Jostaberries are marginally hardy for me.  They may be worth considering.  Related plants that I do intend to grow include Gooseberries, red currants and pink currants.  Black currants are also adaptable to my area but are not permitted in the state of Maine because they are extremely efficient transmittors of White pine rust.  Jostaberries also include black currant in their genotype and may not be a good choice for that reason.  All of the ribes are shade tolerant and can be planted under fruit trees, along shady edges etc, which makes them very adaptable for my site.  Also, I like eating them and so do my kids.  All ribes are banned in southern Maine and I was very happy when I realized that ban did not cover our site.

2 Blackberry (6ft, the combined unused berry space will most likely go towards your 1000sqft house)

 Blackberries are marginally hardy, but brambles are tough and quick to establish.  I'll be including them.  I already have a house that I am working around, but it is not a bad planning device if you were starting with a blank site.  

2 Blueberry (6ft, even better yet if you can turn the unused space into a greenhouse)  

 Lowbush blueberry is native here and I will be using it as a groundcover in select areas.  It is also shade tolerant.  Highbush blueberries are not hardy, but there are some lowbush/highbush crosses that are.  You generally want at least 3 varieties with blueberries for good pollination.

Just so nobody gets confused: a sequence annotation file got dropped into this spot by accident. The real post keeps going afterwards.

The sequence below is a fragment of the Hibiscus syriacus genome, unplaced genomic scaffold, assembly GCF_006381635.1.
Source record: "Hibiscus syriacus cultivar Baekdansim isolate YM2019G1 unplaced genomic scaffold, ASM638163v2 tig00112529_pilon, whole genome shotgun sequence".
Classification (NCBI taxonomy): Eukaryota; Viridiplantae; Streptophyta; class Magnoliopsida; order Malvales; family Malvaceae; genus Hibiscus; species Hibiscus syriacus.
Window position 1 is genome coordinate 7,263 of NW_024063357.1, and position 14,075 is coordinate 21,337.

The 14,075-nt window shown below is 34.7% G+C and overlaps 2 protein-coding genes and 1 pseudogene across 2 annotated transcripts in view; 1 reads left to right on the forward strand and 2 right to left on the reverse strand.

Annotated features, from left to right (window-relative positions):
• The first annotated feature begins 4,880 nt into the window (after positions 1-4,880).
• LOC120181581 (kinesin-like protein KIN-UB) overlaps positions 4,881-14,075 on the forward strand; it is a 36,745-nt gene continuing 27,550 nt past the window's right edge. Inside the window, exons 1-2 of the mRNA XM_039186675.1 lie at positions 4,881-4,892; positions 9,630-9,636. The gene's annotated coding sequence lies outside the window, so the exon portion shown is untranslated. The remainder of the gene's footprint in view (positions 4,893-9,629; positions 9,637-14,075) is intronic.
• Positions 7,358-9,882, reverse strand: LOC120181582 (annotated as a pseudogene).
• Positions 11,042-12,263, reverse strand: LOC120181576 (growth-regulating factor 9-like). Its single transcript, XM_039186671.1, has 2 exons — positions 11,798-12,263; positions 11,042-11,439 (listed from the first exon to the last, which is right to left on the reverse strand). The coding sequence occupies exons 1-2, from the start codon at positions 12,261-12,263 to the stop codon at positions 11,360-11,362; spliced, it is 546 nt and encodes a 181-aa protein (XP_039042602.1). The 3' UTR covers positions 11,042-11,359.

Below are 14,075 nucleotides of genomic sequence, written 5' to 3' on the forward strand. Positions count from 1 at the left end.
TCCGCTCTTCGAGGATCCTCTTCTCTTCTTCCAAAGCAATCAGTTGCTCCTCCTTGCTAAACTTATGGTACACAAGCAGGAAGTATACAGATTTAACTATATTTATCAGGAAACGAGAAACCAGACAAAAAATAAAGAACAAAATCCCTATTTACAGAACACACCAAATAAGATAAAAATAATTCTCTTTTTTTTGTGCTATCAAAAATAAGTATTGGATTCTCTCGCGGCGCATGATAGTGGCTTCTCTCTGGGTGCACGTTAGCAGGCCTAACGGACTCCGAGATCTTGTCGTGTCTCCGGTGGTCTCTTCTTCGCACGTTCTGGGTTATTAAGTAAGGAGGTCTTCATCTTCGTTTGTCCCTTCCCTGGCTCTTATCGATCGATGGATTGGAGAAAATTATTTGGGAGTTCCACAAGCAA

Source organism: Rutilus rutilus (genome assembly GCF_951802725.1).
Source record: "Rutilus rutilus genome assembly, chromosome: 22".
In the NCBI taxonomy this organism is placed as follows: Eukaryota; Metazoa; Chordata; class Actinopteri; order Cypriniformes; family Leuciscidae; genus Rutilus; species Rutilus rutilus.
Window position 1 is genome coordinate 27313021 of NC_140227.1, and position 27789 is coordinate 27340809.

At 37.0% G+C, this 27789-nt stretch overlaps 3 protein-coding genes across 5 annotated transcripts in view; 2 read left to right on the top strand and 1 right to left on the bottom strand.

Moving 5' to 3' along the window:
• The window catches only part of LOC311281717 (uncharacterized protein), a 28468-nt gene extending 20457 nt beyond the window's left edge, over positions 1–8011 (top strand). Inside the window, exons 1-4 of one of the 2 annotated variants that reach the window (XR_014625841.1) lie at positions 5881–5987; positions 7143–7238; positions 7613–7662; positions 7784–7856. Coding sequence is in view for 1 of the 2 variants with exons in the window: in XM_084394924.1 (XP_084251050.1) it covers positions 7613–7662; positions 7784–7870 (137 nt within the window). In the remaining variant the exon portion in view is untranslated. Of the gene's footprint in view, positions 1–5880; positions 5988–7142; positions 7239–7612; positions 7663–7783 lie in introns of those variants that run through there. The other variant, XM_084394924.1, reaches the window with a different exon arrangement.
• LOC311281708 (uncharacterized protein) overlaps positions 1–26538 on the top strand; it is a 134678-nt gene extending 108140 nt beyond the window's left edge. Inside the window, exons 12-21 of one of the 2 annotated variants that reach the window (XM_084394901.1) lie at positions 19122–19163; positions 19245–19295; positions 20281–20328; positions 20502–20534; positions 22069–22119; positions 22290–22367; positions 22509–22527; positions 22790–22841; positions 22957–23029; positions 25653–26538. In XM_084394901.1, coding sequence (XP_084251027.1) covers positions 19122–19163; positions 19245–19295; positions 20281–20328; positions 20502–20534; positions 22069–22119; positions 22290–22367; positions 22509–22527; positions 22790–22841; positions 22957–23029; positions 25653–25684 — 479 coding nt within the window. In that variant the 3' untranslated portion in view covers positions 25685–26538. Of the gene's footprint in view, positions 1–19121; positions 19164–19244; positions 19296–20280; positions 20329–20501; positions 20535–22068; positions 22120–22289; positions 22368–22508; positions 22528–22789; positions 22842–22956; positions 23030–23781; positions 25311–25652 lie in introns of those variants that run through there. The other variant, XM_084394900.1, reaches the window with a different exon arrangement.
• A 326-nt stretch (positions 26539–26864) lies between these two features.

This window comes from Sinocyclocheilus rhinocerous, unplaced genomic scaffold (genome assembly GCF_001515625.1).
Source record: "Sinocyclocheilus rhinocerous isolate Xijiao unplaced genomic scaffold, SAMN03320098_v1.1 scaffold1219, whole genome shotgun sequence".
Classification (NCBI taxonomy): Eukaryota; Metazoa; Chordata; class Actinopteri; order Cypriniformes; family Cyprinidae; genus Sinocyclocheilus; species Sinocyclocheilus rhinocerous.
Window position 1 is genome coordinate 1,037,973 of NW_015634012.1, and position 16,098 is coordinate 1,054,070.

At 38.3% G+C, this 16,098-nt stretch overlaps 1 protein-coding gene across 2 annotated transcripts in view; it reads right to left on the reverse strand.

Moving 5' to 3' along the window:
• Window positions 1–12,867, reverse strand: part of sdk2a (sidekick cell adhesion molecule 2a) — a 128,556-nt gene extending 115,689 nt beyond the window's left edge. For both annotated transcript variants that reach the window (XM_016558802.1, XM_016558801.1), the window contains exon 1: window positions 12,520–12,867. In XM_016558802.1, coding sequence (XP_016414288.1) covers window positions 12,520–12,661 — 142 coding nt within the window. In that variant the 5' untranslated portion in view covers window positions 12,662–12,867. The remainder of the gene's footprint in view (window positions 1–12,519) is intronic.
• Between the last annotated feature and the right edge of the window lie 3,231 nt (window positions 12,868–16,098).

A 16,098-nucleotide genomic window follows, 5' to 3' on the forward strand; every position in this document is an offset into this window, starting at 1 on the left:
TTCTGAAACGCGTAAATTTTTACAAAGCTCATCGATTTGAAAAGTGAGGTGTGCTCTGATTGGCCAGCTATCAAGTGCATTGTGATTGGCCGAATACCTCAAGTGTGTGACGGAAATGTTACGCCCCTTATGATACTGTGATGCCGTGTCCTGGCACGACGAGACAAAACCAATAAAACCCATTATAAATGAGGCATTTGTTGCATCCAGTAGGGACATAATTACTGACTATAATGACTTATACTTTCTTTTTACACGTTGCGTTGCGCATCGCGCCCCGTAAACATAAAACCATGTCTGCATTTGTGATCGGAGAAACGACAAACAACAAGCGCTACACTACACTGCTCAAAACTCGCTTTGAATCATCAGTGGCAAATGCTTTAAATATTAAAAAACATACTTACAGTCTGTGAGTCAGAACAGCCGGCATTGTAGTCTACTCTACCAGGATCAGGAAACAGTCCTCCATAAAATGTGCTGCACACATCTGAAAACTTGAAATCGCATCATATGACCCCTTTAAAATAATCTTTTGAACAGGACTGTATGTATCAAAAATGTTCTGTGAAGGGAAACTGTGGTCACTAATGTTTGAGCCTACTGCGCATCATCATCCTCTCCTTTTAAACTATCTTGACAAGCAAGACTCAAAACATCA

Other fruiting groundcovers include cranberries, lingonberries and wintergreen.

2 Akebia Vine

 This one is new to me.  It is (possibly very) marginally hardy in my area, which may actually be a good thing given its invasive potential and challenges in management.  It is one to give some thought.  I would be curious to learn more if this is something you have grown.  I'm reluctant to plant things that won't behave themselves unless they provide very high value.

2 Artic Kiwi Vine (only gets to 10ft high, 20ft wide (10ft left and 10ft right)

 Marginally hardy in my area.  This is definitely something I am considering.  The best way to incorporate vines into my design is something I still haven't resolved.  I'd be interested to learn about how people are finding appropriate places for them.  They are often space consuming and many of them can be poorly behaved.